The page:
4. I would add that paying off the mortgage before the student loans also has its advantages. First, a student loan is an unsecured debt. The mortgage is secured by the property. If the debtor has extinguished the mortgage on the home and meets very difficult times, the student loan lender has several options with which to deal with the debtors inability to pay (deferment, forebearance, income sensitive repayment plan) that the mortgage lender does not have. If all else fails, the only thing the student loan lender can do is to get a judgment lien on the property. In most cases, there cannot be a forced sale to satisfy the lien. This leaves the debtor, with only a lien on the property that will only have to be satisfied when he/she sells the property. Secondly, the student loan interest is an above the line deduction. Mortgage interest is an itemized deduction. The debtor will be able to deduct student loan interest from income and take the standard deduction (assuming the lack of mortgage interest would preclude him/her from itemizing). Paying off the mortgage first likely leaves the debtor in a more housing secure position and will him/her to employ a better tax avoidance strategy. Just my take.

    • Au contrair, your wages can be garnished and your assets (house) can be taken for upaid student loans. Uncle Sam (taxpayers) wants his $ back.
      If you make over 75K the interest on stufdent loans is not tax deductible.

  5. @7. Michael

    Most student loan debt is not bankrupt able, so it actually carries more risk than a mortgage.

  6. I think it’s a mistake to put off paying the student loans. As a follower of DR, you know that it requires a “gazelle-like” intensity to become debt-free and begin wealth building. I don’t have a real problem with creating a big emergency fund, but I do think it’s a mistake to start thinking retirement and college savings before paying that loan off.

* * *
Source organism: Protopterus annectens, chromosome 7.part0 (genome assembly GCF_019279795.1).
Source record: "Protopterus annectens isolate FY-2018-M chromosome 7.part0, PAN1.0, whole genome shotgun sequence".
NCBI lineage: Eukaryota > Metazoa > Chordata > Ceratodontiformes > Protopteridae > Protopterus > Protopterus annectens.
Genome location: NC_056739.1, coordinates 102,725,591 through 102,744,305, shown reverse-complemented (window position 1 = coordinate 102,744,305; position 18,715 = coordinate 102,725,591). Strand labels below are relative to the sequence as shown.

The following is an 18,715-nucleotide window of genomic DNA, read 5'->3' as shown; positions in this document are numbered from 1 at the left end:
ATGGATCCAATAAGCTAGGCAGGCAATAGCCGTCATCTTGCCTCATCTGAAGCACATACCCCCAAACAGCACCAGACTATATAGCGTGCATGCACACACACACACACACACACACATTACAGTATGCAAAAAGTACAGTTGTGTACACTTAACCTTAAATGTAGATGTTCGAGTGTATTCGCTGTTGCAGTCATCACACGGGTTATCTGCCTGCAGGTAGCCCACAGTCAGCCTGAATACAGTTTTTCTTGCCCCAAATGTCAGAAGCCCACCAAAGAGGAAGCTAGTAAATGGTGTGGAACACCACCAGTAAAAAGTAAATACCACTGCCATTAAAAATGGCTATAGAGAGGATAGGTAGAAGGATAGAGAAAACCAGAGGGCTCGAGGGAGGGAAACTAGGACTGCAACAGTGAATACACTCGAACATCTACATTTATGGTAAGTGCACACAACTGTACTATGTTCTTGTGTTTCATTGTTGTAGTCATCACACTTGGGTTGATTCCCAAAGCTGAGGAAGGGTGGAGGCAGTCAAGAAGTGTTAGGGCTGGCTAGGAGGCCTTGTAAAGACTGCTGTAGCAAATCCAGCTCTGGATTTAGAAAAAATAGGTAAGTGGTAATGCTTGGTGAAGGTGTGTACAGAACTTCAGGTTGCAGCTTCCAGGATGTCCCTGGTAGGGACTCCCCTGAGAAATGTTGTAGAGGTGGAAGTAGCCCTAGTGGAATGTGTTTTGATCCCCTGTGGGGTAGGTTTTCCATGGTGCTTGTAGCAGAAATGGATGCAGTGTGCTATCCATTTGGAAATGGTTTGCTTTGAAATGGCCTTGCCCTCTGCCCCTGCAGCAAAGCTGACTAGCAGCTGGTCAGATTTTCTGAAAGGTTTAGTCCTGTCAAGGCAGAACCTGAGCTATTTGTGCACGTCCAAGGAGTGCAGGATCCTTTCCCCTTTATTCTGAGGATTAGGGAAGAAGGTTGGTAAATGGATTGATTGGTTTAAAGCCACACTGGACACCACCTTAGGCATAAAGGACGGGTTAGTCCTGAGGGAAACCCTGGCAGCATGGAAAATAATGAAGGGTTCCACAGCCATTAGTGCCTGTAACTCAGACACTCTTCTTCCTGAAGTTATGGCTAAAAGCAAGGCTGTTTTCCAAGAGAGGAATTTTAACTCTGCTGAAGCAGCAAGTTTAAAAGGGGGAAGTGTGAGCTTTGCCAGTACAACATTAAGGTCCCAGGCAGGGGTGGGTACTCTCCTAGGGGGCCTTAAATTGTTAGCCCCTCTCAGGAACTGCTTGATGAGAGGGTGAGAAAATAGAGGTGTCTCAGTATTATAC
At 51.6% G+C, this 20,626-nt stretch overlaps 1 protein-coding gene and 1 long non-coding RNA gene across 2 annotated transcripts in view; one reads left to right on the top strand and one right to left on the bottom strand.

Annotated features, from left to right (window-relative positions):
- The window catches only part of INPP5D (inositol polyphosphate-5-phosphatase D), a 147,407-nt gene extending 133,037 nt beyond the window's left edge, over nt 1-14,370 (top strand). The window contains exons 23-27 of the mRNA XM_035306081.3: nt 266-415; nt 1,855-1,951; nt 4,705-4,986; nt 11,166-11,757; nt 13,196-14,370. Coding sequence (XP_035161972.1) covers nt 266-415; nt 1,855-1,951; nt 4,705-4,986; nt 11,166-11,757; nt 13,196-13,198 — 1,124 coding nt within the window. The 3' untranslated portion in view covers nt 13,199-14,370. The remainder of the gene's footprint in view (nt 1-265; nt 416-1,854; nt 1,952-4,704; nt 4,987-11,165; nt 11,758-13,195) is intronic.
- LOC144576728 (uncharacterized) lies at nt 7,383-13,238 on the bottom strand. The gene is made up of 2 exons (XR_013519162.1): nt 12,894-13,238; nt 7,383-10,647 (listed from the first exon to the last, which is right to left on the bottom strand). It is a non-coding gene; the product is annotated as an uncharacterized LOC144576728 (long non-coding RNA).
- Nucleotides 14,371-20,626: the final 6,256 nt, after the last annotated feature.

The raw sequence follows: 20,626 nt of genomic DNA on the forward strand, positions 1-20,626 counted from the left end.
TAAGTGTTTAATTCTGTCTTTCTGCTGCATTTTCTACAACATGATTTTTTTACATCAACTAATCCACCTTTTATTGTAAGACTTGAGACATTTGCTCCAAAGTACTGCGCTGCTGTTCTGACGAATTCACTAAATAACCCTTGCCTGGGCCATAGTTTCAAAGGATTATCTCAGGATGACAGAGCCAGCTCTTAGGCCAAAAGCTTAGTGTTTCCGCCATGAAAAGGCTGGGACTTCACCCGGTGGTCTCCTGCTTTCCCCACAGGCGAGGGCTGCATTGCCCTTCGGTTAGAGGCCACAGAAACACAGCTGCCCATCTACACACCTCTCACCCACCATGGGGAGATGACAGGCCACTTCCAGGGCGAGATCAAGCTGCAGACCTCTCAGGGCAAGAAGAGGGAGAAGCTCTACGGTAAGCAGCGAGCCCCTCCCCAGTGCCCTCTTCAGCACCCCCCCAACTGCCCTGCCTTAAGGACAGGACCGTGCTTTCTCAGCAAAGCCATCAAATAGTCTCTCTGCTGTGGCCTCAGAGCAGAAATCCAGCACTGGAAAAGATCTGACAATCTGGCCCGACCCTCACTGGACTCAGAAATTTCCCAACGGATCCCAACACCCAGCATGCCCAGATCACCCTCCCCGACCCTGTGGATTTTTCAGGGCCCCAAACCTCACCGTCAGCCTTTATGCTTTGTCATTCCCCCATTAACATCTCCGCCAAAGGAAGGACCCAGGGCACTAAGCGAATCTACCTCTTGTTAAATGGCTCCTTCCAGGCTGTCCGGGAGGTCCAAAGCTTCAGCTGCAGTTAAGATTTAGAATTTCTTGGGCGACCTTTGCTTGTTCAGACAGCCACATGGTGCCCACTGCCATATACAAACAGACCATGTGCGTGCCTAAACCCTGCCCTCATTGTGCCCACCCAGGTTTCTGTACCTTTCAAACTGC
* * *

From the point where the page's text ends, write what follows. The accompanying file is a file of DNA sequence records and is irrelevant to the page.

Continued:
By making an exception for $50k in student loans, you are psychologically allowing yourself to *not* become debt-free. How long before someone in that situation starts *allowing* for another form of credit?

    And no offense, but over $50k in student loans doesn’t exactly reek of financial fitness. So, my suggestion would be to follow the baby steps as outlined. Small victories are required. And, honestly, a married couple with college degrees should really have no problem paying of a $50k low-interest student loan within 18 to 24 months unless they have a real income problem. Putting loans on the back burner is not going to help that.

  7. Michael- Thanks for pointing out the drawbacks of paying off student loans before mortgage. That’s what I had been thinking….it’s great to have it confirmed. I know many people who have had to negotiate payment plans with the student loan companies, not so much negotiating happens with mortgage companies. And, of course I am all about paying it all OFF!

  8. Michael (and others), I hear what you’re saying, but bear in mind that some people do have the willpower and wherewithal to hold off on early payment of student loan debt without adding on additional debts. I have a pretty big student loan, but the interest rate is a quarter of a percent — that’s right, a quarter of a percent. We save for retirement (max out 401k every year, along with Roth IRAs), have a large emergency savings fund, and save in 529s for both our kids. I’ll pay my loan off, for sure, but at a quarter of a percent, I won’t pay it off early at the expense of retirement, college, etc. BTW, we have ZERO credit card debt.

  9. Michael is right. The psychology involved in aggressively paying off debt makes it important that you get the debt paid off now.

    If I’m sitting on $35k in debt and get a bonus at work of $1,000, having a more relaxed attitude towards debt repayment means a new purse for the wife, and xbox for me, and then a few hundred on the loans.

    With the exception of mortgages all loans need to be paid off aggressively. No the math doesn’t work out best this way, but psychologically it’s the only option.

  10. Re: Ash That’s fine. I understand that you’re playing a numbers game. Keep this in mind, you’re still saving, investing, etc… while you have a “sizable” student loan debt. If you have the will power to avoid new debt, why wouldn’t you just pay it off? Do you enjoy having this student loan because it has such a low interest rate?